|Title||Enigmatic X-Ray Emission from a Wolf-Rayet Binary Theta Muscae|
|Author||Mr Yasuharu Sugawara|
|Description||We propose a follow-up XMM observation of THETA Muscae with WC star in front. Our primary goal is to identify the location of the Radiative Recombination Continua (RRC) by monitoring the flux change in the difference orbital phase from the previous observation. If the RRC can exist in any binary with a variety of the orbital period, we can expect the RRC is common in WC binary. If the RRC only exists in the short binary with period of an order of 10 days, it strongly restricts the physical parameters, such as density, of the plasma that forms RRC. The RRC is very unique structure to the WC+O binary, which is hardly seen in the other celestial objects.|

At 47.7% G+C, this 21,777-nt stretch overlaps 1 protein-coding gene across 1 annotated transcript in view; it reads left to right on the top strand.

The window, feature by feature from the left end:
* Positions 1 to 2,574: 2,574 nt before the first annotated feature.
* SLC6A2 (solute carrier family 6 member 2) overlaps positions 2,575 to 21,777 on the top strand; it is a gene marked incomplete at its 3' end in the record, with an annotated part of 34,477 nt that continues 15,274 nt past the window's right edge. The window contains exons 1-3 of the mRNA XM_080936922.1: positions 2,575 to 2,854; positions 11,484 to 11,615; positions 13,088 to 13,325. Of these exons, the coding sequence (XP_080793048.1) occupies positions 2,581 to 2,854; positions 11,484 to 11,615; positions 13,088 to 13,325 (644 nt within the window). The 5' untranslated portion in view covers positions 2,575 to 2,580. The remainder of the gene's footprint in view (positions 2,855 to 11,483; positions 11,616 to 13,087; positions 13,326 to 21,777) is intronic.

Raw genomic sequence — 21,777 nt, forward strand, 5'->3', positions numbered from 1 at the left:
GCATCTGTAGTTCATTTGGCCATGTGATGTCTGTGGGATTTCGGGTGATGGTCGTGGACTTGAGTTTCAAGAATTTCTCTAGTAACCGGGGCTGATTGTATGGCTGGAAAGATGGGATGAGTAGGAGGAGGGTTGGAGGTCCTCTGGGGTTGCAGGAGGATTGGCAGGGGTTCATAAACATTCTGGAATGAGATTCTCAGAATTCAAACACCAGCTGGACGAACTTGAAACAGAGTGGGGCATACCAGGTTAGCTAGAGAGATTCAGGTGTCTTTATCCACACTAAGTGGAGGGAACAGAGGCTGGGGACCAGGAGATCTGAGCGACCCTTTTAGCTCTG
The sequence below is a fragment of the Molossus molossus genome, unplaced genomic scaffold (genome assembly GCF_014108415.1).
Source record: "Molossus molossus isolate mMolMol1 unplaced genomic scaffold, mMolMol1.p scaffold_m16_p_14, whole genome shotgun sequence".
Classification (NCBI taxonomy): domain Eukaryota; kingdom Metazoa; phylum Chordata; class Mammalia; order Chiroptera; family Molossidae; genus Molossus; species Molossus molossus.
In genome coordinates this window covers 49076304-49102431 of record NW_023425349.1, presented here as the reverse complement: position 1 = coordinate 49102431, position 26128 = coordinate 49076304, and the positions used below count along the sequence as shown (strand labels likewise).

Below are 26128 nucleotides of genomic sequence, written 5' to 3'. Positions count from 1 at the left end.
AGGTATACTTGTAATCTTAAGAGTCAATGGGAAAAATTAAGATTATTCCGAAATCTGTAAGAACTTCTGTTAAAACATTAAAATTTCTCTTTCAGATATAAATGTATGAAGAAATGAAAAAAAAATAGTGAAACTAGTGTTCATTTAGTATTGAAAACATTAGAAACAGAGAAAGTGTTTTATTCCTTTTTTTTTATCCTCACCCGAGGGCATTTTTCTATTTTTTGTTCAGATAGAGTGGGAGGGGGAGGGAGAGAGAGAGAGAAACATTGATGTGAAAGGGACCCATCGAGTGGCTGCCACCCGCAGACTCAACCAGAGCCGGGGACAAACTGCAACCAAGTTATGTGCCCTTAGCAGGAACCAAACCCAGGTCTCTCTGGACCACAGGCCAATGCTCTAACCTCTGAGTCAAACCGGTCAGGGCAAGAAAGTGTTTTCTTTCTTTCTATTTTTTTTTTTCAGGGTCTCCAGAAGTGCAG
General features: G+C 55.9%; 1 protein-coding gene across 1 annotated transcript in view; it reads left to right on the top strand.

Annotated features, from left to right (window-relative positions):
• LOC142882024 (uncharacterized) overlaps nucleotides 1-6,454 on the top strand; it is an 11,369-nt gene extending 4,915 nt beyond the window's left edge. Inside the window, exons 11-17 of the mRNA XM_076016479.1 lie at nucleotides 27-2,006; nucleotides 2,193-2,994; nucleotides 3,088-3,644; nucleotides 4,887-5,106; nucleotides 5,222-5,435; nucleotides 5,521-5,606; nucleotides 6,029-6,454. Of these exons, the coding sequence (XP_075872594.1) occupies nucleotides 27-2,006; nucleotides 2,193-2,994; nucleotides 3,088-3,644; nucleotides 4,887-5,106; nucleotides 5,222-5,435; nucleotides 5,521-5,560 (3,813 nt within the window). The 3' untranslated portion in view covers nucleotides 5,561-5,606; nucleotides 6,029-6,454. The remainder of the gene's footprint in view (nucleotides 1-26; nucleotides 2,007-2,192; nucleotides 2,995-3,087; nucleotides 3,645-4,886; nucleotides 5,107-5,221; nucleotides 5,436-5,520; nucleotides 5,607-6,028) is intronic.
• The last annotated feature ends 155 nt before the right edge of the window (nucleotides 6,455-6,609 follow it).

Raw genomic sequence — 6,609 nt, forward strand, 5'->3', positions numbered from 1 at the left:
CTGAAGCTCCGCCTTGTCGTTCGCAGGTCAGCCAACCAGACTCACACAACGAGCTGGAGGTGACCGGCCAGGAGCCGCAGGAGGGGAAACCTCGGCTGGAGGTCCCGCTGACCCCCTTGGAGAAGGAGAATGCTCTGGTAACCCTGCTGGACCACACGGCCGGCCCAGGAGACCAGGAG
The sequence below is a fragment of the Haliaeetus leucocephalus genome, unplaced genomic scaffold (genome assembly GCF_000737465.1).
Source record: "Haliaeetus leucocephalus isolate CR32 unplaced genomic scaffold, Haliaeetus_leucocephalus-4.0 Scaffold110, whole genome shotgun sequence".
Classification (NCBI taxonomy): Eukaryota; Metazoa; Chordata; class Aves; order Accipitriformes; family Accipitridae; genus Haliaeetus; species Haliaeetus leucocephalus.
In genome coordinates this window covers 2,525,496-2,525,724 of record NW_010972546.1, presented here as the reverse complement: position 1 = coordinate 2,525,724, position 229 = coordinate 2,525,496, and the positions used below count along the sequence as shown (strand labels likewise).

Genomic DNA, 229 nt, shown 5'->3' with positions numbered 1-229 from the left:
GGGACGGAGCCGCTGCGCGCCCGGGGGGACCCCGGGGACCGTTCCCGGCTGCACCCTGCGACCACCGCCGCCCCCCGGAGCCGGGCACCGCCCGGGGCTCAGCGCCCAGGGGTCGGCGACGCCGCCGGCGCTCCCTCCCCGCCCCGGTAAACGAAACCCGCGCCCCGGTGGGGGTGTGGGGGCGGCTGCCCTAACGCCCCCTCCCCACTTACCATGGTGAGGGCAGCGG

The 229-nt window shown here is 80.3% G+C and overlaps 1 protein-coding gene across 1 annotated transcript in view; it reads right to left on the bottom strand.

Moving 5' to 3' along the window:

|Publication||No observations found associated with the current proposal|
|Instrument||EMOS1, EMOS2, EPN, OM, RGS1, RGS2|
|Mission Description||The European Space Agency's (ESA) X-ray Multi-Mirror Mission (XMM-Newton) was launched by an Ariane 504 on December 10th 1999. XMM-Newton is ESA's second cornerstone of the Horizon 2000 Science Programme. It carries 3 high throughput X-ray telescopes with an unprecedented effective area, and an optical monitor, the first flown on a X-ray observatory. The large collecting area and ability to make long uninterrupted exposures provide highly sensitive observations.
Since Earth's atmosphere blocks out all X-rays, only a telescope in space can detect and study celestial X-ray sources. The XMM-Newton mission is helping scientists to solve a number of cosmic mysteries, ranging from the enigmatic black holes to the origins of the Universe itself. Observing time on XMM-Newton is being made available to the scientific community, applying for observational periods on a competitive basis.
|Publisher And Registrant||European Space Agency|
|Credit Guidelines||European Space Agency, 2010-09-02T00:00:00Z, 060567, 17.56_20190403_1200. https://doi.org/10.5270/esa-3qjpxe5|